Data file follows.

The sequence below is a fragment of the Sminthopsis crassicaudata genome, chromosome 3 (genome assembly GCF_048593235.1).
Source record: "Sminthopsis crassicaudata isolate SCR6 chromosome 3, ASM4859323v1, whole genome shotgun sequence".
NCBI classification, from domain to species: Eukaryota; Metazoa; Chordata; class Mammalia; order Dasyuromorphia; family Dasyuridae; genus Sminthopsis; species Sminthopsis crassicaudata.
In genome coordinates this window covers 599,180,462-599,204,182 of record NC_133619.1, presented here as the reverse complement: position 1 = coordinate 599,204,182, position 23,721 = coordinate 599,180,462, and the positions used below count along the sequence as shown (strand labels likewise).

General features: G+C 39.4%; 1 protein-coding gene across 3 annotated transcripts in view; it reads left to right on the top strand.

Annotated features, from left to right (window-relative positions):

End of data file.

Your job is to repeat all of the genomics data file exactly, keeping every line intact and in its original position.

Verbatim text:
The sequence below is a fragment of the Sminthopsis crassicaudata genome, chromosome 3 (genome assembly GCF_048593235.1).
Source record: "Sminthopsis crassicaudata isolate SCR6 chromosome 3, ASM4859323v1, whole genome shotgun sequence".
NCBI classification, from domain to species: Eukaryota; Metazoa; Chordata; class Mammalia; order Dasyuromorphia; family Dasyuridae; genus Sminthopsis; species Sminthopsis crassicaudata.
In genome coordinates this window covers 599,180,462-599,204,182 of record NC_133619.1, presented here as the reverse complement: position 1 = coordinate 599,204,182, position 23,721 = coordinate 599,180,462, and the positions used below count along the sequence as shown (strand labels likewise).

General features: G+C 39.4%; 1 protein-coding gene across 3 annotated transcripts in view; it reads left to right on the top strand.

Annotated features, from left to right (window-relative positions):